NEW DELHI - India launched its first rocket to Mars on Tuesday, aiming to put a satellite in orbit around the red planet at a lower cost than previous missions and potentially positioning the emerging Asian nation as a budget player in the global space race.
The Mars Orbiter Mission blasted off from the southeastern coast with the satellite scheduled to start orbiting Mars by September, searching for methane and signs of minerals.
"This is our modest beginning for our interplanetary mission," said Deviprasad Karnik, spokesman for the state-run Indian Space Research Organisation (ISRO).
Only the United States, Europe, and Russia have sent probes that have orbited or landed on Mars. Probes to Mars have a high failure rate and a success will be a boost for national pride, especially after a similar mission by China failed to leave Earth's orbit in 2011.
India's ties with its neighbor are marked as much by competition as cooperation. Government scientists deny any space race, but analysts say India has stepped up its program because of concerns about China's civilian and military space technology.
The probe's 4.5 billion rupee ($73 million) price tag is a fraction of the cost of NASA's MAVEN mission, also due to launch in November. Analysts say India could capture more of the $304 billion global space market with its low-cost technology.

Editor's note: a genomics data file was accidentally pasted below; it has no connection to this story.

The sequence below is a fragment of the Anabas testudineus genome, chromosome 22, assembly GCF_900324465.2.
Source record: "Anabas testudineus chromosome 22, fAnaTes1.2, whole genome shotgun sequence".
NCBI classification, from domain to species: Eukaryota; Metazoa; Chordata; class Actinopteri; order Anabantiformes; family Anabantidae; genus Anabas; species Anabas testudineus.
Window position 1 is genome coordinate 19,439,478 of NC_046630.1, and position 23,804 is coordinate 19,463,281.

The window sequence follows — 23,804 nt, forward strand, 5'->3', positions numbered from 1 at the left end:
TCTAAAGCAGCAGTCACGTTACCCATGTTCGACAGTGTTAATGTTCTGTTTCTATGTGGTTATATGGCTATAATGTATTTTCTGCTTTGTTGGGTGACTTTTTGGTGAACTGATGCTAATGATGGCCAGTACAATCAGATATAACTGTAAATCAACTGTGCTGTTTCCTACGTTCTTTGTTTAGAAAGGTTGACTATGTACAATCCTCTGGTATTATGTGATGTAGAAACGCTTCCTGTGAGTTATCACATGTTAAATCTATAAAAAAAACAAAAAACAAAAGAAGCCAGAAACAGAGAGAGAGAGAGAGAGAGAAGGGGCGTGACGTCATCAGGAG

The Mars mission is considerably cheaper than some of India's more lavish spending schemes, including a $340 million plan to build the world's largest statue in the state of Gujarat, including surrounding infrastructure.
Even so, it has drawn criticism in a country suffering from high levels of poverty, malnutrition and power shortages and experiencing its worst slowdown in growth in ten years.
India has long argued that technology developed in its space program has practical applications to everyday life.
"For a country like India, it's not a luxury, it's a necessity," said Susmita Mohanty, co-founder and chief executive of Earth2Orbit, India's first private space start-up. She argued that satellites have broad applications from television broadcasting to disaster management.
India's space program began 50 years ago and developed rapidly after Western powers imposed sanctions in response to a nuclear weapons test in 1974, spurring scientists to build advanced rocket technology. Five years ago, its Chandrayaan probe landed on the moon and found evidence of water.
The relative prowess in space contrasts with poor results developing fighter jets by India's state-run companies.
The Mars Orbiter Mission plans to search for methane in the Martian atmosphere, the chemical strongly tied to life on Earth. Recent measurements made by NASA's rover, Curiosity, show only trace amounts of it on Mars.
India's mission will also study Martian surface features and mineral composition.
(Editing by Frank Jack Daniel and Nick Macfie)